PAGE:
Although the gender wage gap in the United States is still frustratingly real, it seems like single women have managed one major win over their single male counterparts: home ownership. A recent study by LendingTree found that single women own more homes than single men, to the tune of a nearly three million home difference, proving that buying a home as a single woman continues to be a worthy and killer accomplishment, especially amid the wild real estate market of the past several years.
According to the study, single women homebuyers have 10.95 million homes, while single men own 8.24 million, with roughly 13 percent of those women holding the titles to their homes, compared to around 10 percent of men. Given that women still earn, on average, 82 cents to every dollar a man earns for the same exact work, these stats are no small potatoes when zooming out and looking at the bigger picture.
And while single women are scooping men across the country, some states show a larger homeownership gap than others. For instance, 15.34 percent of owner-occupied households in the state of Delaware are owned by single women — 5.89 percentage points higher than the share of homes owned by single men. After Delaware, Louisiana and Mississippi have the highest single-women homeownership rates, at 15.19 percent and 14.84 percent, respectively. For comparison, single men own 10.71 percent and 10.85 percent of owner-occupied households in the same states.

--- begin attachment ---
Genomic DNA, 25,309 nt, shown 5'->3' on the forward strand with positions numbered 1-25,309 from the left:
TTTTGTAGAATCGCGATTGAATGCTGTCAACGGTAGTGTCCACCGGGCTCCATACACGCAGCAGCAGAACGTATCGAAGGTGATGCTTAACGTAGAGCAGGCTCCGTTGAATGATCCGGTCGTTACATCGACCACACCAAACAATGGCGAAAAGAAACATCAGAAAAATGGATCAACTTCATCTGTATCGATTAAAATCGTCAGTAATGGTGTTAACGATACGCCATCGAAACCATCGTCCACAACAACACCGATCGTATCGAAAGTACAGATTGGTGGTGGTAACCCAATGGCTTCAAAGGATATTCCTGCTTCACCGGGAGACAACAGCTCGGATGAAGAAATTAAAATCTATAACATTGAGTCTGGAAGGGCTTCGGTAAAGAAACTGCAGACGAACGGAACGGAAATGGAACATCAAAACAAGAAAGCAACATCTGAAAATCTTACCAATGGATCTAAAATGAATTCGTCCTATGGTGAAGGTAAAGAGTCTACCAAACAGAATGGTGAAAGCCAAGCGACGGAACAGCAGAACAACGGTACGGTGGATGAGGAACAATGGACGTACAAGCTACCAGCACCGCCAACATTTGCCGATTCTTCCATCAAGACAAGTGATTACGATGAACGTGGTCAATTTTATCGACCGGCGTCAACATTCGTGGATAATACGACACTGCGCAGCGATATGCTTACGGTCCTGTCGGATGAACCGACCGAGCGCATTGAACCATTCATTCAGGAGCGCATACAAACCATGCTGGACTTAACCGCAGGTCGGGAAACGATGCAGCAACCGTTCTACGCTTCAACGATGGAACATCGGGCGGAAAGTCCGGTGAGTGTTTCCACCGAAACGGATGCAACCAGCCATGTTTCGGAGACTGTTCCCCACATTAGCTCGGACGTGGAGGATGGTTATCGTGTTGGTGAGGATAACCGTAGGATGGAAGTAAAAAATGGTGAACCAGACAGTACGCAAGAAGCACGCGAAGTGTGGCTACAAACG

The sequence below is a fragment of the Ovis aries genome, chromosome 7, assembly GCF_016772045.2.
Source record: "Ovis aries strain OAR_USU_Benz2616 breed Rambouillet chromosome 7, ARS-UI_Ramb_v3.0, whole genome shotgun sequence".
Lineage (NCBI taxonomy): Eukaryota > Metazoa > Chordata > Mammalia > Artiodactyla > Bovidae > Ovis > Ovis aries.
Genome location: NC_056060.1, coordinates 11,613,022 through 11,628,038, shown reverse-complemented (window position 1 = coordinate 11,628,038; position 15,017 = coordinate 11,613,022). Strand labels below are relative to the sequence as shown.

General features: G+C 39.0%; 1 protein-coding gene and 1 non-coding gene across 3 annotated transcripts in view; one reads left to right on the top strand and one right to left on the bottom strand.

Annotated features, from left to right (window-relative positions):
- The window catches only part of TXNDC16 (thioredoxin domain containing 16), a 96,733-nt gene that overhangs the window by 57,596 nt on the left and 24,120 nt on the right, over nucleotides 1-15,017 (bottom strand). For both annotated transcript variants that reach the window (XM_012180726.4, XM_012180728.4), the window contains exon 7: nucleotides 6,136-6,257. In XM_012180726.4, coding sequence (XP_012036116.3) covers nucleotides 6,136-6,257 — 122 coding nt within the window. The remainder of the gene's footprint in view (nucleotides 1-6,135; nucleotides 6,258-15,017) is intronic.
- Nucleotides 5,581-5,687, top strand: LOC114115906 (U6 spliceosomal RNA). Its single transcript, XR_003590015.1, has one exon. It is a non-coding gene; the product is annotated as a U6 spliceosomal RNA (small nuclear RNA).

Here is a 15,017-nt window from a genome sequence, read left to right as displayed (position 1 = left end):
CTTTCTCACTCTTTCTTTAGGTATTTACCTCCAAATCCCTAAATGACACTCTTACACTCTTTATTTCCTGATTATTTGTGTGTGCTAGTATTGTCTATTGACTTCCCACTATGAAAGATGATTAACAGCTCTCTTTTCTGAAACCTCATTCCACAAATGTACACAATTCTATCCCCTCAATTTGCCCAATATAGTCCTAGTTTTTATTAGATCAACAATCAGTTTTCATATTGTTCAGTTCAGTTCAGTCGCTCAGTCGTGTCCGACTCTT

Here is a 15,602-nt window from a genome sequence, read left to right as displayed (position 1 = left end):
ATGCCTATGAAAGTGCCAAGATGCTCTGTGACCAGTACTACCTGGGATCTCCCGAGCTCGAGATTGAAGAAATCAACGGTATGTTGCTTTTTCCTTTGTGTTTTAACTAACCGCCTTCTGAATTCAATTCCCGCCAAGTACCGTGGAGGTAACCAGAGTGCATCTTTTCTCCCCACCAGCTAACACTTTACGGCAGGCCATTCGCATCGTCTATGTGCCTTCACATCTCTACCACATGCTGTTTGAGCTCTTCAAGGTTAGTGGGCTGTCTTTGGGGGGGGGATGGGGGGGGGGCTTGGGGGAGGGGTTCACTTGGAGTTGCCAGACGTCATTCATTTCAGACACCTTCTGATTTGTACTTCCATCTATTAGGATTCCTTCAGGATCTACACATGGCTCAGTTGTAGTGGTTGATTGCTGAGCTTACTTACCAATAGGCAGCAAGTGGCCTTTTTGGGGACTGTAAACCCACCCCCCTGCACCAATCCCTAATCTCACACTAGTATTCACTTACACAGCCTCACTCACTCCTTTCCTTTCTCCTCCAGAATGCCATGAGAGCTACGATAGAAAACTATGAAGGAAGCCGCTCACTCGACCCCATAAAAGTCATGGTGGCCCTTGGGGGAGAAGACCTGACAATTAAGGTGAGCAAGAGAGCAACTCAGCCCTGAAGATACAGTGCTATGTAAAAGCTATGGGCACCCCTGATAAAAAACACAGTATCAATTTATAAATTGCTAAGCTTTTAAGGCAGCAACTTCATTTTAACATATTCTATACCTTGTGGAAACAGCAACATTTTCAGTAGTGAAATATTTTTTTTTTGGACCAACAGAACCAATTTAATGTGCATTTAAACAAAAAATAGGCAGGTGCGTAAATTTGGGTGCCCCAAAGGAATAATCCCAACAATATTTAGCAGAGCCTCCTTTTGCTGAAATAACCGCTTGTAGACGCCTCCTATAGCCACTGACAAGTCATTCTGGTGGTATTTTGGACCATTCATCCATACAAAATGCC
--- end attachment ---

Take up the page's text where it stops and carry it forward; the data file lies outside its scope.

There are a few states where men have the edge over women, though. The homeownership rate is highest among single men in New Mexico, North Dakota, and Alaska, with single men owning 12.85 percent, 12.74 percent, and 12.44 percent of all owner-occupied housing units in these respective states, which Jacob Channel, senior economist at LendingTree and author of the report, credits to the prevalence of male-dominated industries in those states.
Still, the stats for women overall are nothing to sneeze at, as Channel told CBS MoneyWatch. “A home for most people is going to represent the biggest portion of their overall net worth. Owning a home helps you access considerably more wealth.”
As for how they landed on these numbers, LendingTree analyzed microdata from the U.S. Census Bureau 2022 American Community Survey, focusing on owner-occupied housing units whose owners were living by themselves. The researchers divided the number of homes occupied by either men or women homeowners who lived by themselves by the total number of owner-occupied homes in a state, taking into account homes with multiple owners and occupying residents. They then subtracted the percentage of homes owned by women who live alone in a state by the percentage of homes owned by men who live alone in that same state.
Put simply: Let’s hear it for girl power! For more info, check out the full report here.